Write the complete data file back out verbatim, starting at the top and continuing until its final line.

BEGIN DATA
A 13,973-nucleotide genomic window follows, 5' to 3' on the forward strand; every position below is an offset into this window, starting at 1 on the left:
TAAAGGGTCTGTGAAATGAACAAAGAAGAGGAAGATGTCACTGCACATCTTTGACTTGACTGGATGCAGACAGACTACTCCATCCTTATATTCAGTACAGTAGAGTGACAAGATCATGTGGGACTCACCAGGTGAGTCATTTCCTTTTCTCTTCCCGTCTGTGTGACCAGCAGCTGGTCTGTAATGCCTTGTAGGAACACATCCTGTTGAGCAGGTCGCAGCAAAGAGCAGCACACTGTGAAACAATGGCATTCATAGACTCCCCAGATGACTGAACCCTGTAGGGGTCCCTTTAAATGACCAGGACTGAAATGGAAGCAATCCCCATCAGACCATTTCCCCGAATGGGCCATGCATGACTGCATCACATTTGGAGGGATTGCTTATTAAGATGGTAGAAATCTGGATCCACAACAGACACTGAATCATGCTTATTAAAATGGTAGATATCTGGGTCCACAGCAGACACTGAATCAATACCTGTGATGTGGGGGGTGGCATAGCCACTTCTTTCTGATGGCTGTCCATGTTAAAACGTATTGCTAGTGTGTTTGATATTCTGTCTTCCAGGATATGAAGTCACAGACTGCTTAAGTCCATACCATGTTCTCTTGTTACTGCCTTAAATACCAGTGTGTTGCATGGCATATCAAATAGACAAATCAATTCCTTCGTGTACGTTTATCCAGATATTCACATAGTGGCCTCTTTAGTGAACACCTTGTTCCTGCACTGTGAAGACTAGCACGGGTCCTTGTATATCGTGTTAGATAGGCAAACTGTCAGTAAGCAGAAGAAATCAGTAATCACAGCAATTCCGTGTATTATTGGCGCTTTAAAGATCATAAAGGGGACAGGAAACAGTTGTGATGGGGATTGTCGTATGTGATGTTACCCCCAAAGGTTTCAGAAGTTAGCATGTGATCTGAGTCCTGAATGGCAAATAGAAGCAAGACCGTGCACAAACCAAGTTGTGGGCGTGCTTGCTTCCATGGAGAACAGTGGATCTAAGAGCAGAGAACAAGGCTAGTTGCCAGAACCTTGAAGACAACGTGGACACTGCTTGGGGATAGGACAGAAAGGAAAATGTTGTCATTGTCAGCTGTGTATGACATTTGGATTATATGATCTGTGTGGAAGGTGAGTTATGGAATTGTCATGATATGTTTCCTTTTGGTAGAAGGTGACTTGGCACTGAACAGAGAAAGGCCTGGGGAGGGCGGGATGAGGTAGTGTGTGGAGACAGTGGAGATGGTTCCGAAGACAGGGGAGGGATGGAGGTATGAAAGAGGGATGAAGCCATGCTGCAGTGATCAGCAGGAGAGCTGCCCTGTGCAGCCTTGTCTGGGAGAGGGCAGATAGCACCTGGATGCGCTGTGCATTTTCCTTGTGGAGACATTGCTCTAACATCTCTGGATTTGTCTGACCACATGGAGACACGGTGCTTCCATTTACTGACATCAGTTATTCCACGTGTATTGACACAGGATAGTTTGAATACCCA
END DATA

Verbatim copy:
A 13,973-nucleotide genomic window follows, 5' to 3' on the forward strand; every position below is an offset into this window, starting at 1 on the left:
TAAAGGGTCTGTGAAATGAACAAAGAAGAGGAAGATGTCACTGCACATCTTTGACTTGACTGGATGCAGACAGACTACTCCATCCTTATATTCAGTACAGTAGAGTGACAAGATCATGTGGGACTCACCAGGTGAGTCATTTCCTTTTCTCTTCCCGTCTGTGTGACCAGCAGCTGGTCTGTAATGCCTTGTAGGAACACATCCTGTTGAGCAGGTCGCAGCAAAGAGCAGCACACTGTGAAACAATGGCATTCATAGACTCCCCAGATGACTGAACCCTGTAGGGGTCCCTTTAAATGACCAGGACTGAAATGGAAGCAATCCCCATCAGACCATTTCCCCGAATGGGCCATGCATGACTGCATCACATTTGGAGGGATTGCTTATTAAGATGGTAGAAATCTGGATCCACAACAGACACTGAATCATGCTTATTAAAATGGTAGATATCTGGGTCCACAGCAGACACTGAATCAATACCTGTGATGTGGGGGGTGGCATAGCCACTTCTTTCTGATGGCTGTCCATGTTAAAACGTATTGCTAGTGTGTTTGATATTCTGTCTTCCAGGATATGAAGTCACAGACTGCTTAAGTCCATACCATGTTCTCTTGTTACTGCCTTAAATACCAGTGTGTTGCATGGCATATCAAATAGACAAATCAATTCCTTCGTGTACGTTTATCCAGATATTCACATAGTGGCCTCTTTAGTGAACACCTTGTTCCTGCACTGTGAAGACTAGCACGGGTCCTTGTATATCGTGTTAGATAGGCAAACTGTCAGTAAGCAGAAGAAATCAGTAATCACAGCAATTCCGTGTATTATTGGCGCTTTAAAGATCATAAAGGGGACAGGAAACAGTTGTGATGGGGATTGTCGTATGTGATGTTACCCCCAAAGGTTTCAGAAGTTAGCATGTGATCTGAGTCCTGAATGGCAAATAGAAGCAAGACCGTGCACAAACCAAGTTGTGGGCGTGCTTGCTTCCATGGAGAACAGTGGATCTAAGAGCAGAGAACAAGGCTAGTTGCCAGAACCTTGAAGACAACGTGGACACTGCTTGGGGATAGGACAGAAAGGAAAATGTTGTCATTGTCAGCTGTGTATGACATTTGGATTATATGATCTGTGTGGAAGGTGAGTTATGGAATTGTCATGATATGTTTCCTTTTGGTAGAAGGTGACTTGGCACTGAACAGAGAAAGGCCTGGGGAGGGCGGGATGAGGTAGTGTGTGGAGACAGTGGAGATGGTTCCGAAGACAGGGGAGGGATGGAGGTATGAAAGAGGGATGAAGCCATGCTGCAGTGATCAGCAGGAGAGCTGCCCTGTGCAGCCTTGTCTGGGAGAGGGCAGATAGCACCTGGATGCGCTGTGCATTTTCCTTGTGGAGACATTGCTCTAACATCTCTGGATTTGTCTGACCACATGGAGACACGGTGCTTCCATTTACTGACATCAGTTATTCCACGTGTATTGACACAGGATAGTTTGAATACCCA